"The President of the United States may, from time to time, set apart and reserve, in any State or Territory having public land bearing forests, in any part of the public lands wholly or in part covered with timber or undergrowth, whether of commercial value or not, as [national forests], and the President shall, by public proclamation, declare the establishment of such [forests] and the limits thereof." Ch. 561, § 24, 26 Stat. 1095, 1103 (1891) (codified at 16 U.S.C. § 471).
That statute does not state the purpose for which the President may reserve public lands as national forests, just the requirement that the public land reserved be covered with timber or undergrowth. However, the congressional debates and memorials read in those debates suggest that Congress was concerned with the preservation of timber stands in order to assure a continuous supply of timber and the protection of watersheds in mountainous areas in order to control the water flows in the lower valleys.7
Six years later Congress passed what is now referred to as the Organic Administration Act of 1897.8 That Act provided that national forests were to be established in accordance with the following provisions:
"All public lands heretofore designated and reserved by the President of the United States under the provisions of the Act approved March third, eighteen hundred and ninety-one, the orders for which shall be and remain in full force and effect, unsuspended and unrevoked, and all public lands that may hereafter be set aside and reserved as [national forests] under said Act, shall be as far as practicable controlled and administered in accordance with the following provisions:
"No [national forest] shall be established, except to improve and protect the forest within the reservations, or for the purpose of securing favorable conditions of water flows, and to furnish a continuous supply of timber for the use and necessities of citizens of the United States; but it is not the purpose or intent of these provisions, or of the Act providing for such reservations, to authorize the inclusion therein of lands more valuable for the mineral therein, or for agricultural purposes, than for forest purposes." Ch. 2, § 1, 30 Stat. 11, 34-35 (1897) (codified at 16 U.S.C. § 475).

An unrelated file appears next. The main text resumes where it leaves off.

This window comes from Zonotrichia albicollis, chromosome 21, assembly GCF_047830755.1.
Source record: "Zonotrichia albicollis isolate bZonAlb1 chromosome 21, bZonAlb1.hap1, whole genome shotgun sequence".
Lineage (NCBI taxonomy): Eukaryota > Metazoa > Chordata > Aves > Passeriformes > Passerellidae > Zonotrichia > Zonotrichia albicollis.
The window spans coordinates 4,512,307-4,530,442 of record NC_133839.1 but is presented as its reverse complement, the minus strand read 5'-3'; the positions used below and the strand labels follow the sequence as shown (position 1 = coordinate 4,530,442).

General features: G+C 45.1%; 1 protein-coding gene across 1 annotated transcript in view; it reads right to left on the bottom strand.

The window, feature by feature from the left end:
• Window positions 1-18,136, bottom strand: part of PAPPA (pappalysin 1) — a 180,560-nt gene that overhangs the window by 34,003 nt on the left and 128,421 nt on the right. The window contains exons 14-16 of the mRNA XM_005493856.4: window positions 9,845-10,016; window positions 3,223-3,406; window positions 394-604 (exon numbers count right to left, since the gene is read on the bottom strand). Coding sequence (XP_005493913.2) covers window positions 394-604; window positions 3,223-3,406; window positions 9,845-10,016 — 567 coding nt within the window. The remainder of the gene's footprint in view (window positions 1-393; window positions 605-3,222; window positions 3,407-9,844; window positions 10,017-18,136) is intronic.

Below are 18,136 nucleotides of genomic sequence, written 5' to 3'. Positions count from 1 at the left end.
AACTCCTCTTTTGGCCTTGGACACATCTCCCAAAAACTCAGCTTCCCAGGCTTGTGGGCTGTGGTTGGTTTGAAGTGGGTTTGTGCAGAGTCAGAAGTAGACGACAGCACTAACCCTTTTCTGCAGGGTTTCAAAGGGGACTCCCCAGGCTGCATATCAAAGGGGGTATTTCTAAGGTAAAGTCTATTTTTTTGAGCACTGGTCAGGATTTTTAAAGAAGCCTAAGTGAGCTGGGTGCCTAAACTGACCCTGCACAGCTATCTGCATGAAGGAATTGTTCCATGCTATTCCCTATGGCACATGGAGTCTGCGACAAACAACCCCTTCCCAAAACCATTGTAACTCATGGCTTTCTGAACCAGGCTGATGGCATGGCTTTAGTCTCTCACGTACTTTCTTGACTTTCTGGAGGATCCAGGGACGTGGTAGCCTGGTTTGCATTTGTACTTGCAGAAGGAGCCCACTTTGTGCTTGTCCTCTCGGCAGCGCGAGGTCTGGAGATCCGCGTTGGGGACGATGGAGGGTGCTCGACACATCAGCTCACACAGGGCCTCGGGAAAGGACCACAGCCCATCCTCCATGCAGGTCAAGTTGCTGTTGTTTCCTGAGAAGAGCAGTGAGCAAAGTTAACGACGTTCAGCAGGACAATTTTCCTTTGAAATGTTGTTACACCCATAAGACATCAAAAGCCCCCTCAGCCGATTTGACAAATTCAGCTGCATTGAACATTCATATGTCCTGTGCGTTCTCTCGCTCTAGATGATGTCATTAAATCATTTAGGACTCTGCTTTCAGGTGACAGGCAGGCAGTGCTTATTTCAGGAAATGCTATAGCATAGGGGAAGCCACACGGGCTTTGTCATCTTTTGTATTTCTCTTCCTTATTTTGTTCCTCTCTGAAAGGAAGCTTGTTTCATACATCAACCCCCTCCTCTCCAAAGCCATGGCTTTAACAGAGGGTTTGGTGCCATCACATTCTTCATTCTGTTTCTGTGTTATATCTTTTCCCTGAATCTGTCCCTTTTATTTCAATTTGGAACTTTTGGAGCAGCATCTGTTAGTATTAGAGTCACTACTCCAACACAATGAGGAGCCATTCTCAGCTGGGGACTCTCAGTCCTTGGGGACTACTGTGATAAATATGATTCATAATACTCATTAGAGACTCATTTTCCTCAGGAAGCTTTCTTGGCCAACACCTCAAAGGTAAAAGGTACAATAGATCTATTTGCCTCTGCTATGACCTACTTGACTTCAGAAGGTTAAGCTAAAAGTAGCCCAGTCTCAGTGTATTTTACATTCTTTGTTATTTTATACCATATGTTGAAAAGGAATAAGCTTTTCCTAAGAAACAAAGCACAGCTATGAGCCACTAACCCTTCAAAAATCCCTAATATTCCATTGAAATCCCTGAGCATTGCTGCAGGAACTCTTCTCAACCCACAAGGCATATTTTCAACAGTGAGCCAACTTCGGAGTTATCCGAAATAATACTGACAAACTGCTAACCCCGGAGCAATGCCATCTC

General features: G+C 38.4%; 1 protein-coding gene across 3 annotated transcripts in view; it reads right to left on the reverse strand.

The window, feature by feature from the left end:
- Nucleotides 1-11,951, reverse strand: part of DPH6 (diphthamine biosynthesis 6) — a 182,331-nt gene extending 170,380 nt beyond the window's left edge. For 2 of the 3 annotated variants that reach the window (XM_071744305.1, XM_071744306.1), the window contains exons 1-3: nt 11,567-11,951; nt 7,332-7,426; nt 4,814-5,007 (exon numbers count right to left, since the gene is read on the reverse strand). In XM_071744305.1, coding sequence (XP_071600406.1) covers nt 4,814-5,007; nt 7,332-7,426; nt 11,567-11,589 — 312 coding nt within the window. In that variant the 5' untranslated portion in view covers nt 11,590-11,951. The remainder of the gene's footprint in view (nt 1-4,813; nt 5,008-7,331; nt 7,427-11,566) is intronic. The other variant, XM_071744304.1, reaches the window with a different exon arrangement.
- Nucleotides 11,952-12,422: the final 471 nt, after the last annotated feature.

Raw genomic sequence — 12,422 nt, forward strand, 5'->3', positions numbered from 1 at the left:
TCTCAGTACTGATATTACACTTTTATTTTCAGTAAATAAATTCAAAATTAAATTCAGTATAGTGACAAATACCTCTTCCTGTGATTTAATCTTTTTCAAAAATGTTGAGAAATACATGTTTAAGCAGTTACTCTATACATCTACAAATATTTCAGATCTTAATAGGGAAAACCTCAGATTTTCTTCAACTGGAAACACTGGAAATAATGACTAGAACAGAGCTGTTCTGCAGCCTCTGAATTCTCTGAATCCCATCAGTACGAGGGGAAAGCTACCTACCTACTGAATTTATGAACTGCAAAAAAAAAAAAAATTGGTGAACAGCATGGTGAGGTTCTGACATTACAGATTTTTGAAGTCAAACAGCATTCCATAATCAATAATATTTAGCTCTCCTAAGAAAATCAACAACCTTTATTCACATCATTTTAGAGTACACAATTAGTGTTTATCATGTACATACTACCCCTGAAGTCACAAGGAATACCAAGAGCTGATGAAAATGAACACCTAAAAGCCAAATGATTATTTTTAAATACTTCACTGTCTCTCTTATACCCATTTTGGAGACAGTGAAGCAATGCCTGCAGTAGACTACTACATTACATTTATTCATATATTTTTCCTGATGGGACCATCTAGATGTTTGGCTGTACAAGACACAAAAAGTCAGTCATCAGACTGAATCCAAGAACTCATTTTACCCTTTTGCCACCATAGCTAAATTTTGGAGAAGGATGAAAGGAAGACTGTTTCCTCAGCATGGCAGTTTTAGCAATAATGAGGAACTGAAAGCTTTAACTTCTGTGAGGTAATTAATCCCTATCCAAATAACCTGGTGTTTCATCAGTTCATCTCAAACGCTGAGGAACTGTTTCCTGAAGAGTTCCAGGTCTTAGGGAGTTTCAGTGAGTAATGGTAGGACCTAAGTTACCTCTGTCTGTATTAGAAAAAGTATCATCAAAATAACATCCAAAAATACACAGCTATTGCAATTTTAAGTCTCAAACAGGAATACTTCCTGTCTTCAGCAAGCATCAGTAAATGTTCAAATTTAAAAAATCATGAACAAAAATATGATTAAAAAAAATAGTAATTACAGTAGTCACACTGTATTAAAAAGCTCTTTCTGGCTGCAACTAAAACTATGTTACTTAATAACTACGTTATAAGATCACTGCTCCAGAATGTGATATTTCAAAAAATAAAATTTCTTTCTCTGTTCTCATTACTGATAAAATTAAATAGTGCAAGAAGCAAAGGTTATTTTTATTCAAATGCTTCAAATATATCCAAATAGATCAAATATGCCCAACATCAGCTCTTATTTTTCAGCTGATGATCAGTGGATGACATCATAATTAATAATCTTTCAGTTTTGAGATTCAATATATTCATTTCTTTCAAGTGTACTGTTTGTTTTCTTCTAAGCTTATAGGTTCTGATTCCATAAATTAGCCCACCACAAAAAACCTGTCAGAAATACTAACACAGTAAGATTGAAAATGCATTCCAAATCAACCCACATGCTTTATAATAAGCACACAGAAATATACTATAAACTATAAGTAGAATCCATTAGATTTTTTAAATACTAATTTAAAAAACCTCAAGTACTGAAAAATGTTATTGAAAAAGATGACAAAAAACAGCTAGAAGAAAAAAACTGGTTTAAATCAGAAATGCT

In this Act Congress stated that national forests were to be established for the purpose of securing favorable conditions of water flows and a continuous supply of timber. The United States argues that the phrase "to improve and protect the forest within the boundaries" is a separate and distinct purpose for the creation of national forests and refers not only to the protection of trees, but also to the protection and improvement of the entire forest ecosystem, including fish and wildlife, and the forest's aesthetic and recreational qualities. This argument, however, finds no support in the legislative history of the Act. Despite repeated references in the congressional debates to the need to preserve timber resources and protect watersheds, no mention is made of fish and wildlife or the aesthetic and recreational qualities of the forests.9 Moreover, the Organic Act expressly provides that water within the national forest may be used for domestic, mining, milling and irrigation purposes.10 It would indeed be anomalous for this Court to infer, as the United States asks it to do in these cases, a congressional intent to reserve the entire natural flow of these streams when Congress explicitly authorized and contemplated private consumptive use of these same streams.